you happy. Whiskey and ice cream come to mind for me.

          -Doozer
          DZER

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          • #35
            You folks who never have a problem are doing fine. If you are talking true here, keep up the good work. I cut DRY.... I do not lube the blade, I do not have oily gunk on the wheels, or on any blade contact surfaces. The chips get stuck in the blade gullets and around they come.

            I get chips carried around to drop inside the saw, on guide rollers, jamming guide rollers --- between blade and roller, etc. I can EASILY see why someone would want to put a steady stream of something on the blade to get rid of that.

            No, the "coolant" is NOT intended to "cool the red hot blade" for the OP, I feel certain that is not his issue.

            If it helps you not get your panties in a wad, call it "lubricant", or "washing fluid", or anything else that gets "heat" out of your mind. Likely he just wants to to wash off chips. If it IS a heat issue then you all and I are all wrong together, so don't get too superior here.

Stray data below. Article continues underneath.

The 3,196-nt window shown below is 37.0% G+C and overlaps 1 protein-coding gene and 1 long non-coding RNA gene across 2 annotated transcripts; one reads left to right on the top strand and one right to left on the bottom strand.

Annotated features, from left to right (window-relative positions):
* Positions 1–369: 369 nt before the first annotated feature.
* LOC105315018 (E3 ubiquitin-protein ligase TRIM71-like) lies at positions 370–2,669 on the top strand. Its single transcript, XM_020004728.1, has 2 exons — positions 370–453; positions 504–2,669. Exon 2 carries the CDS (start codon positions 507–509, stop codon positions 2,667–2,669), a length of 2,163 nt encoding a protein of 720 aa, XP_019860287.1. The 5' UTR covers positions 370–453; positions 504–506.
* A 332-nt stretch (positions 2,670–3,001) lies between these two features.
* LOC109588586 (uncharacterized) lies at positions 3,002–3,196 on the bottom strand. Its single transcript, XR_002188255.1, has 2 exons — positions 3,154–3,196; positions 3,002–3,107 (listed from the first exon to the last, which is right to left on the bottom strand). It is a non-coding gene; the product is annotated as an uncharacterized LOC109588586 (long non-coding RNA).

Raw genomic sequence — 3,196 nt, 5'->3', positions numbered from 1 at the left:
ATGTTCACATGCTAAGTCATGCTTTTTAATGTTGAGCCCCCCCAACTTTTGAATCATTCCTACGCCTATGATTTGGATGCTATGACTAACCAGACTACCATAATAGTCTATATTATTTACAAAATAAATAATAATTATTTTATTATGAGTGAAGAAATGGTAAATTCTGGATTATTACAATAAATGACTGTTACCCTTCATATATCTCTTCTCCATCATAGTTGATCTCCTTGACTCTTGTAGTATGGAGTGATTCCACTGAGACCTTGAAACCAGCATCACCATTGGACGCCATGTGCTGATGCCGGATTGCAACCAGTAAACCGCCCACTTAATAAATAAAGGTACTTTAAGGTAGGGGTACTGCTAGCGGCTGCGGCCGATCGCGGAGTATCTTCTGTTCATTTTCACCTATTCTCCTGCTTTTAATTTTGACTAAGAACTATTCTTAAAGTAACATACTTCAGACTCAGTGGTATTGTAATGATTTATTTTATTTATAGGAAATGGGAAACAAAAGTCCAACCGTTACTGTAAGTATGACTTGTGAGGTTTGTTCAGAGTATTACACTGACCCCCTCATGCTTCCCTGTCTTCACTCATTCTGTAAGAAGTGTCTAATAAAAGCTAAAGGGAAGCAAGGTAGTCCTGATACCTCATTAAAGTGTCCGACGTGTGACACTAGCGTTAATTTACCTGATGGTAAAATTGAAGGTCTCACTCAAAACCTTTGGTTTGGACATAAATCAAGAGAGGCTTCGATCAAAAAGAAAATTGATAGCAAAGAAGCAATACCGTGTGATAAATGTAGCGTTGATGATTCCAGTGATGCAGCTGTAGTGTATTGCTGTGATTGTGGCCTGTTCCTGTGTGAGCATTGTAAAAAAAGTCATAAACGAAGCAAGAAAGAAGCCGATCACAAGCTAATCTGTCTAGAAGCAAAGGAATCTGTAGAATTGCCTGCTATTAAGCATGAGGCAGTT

ME?

            I do not want the hassle, so I'm not gonna do it, do not want to. But I will probably figure out something that is actually practical to do.

            Before the frowning people with eager fingers start typing, the guide rollers in question are BEFORE THE CUT, as the blade comes around. So, NO, the chips are not falling on them etc from the cut. The chips DO get carried around and dropped wherever.

            For some reason, the rollers AFTER the cut do not seem to be as much of a problem. No idea why, except that maybe the swarf has not been loosened up yet.

            Yes, I do use a finer blade, a 10-14 I believe, and use it for most all cuts. Lots of cuts would do better with something like 6 or so, but I'm not changing the blade for one cut. You may sneer if you like to, but the utility of the saw is destroyed by a 5 minute setup for one cut, if I want it cut, I want it cut NOW, not tomorrow.